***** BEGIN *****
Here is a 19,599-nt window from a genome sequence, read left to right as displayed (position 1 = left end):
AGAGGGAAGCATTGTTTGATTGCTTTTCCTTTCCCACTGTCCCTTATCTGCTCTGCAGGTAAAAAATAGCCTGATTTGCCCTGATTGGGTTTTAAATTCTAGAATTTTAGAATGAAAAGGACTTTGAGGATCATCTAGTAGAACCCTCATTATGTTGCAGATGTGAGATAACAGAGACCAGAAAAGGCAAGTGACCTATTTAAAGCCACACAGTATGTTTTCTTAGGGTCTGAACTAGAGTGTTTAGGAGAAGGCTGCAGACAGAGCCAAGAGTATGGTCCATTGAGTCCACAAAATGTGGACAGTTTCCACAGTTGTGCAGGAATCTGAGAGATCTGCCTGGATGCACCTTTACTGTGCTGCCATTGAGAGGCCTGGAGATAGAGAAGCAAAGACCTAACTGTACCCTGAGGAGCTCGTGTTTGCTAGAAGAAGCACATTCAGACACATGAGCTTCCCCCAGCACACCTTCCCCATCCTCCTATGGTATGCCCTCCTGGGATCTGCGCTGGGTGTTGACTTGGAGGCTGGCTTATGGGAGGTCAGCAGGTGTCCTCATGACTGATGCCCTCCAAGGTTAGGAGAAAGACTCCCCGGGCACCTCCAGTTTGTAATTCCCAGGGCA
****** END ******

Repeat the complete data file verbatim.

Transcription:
Here is a 19,599-nt window from a genome sequence, read left to right as displayed (position 1 = left end):
AGAGGGAAGCATTGTTTGATTGCTTTTCCTTTCCCACTGTCCCTTATCTGCTCTGCAGGTAAAAAATAGCCTGATTTGCCCTGATTGGGTTTTAAATTCTAGAATTTTAGAATGAAAAGGACTTTGAGGATCATCTAGTAGAACCCTCATTATGTTGCAGATGTGAGATAACAGAGACCAGAAAAGGCAAGTGACCTATTTAAAGCCACACAGTATGTTTTCTTAGGGTCTGAACTAGAGTGTTTAGGAGAAGGCTGCAGACAGAGCCAAGAGTATGGTCCATTGAGTCCACAAAATGTGGACAGTTTCCACAGTTGTGCAGGAATCTGAGAGATCTGCCTGGATGCACCTTTACTGTGCTGCCATTGAGAGGCCTGGAGATAGAGAAGCAAAGACCTAACTGTACCCTGAGGAGCTCGTGTTTGCTAGAAGAAGCACATTCAGACACATGAGCTTCCCCCAGCACACCTTCCCCATCCTCCTATGGTATGCCCTCCTGGGATCTGCGCTGGGTGTTGACTTGGAGGCTGGCTTATGGGAGGTCAGCAGGTGTCCTCATGACTGATGCCCTCCAAGGTTAGGAGAAAGACTCCCCGGGCACCTCCAGTTTGTAATTCCCAGGGCA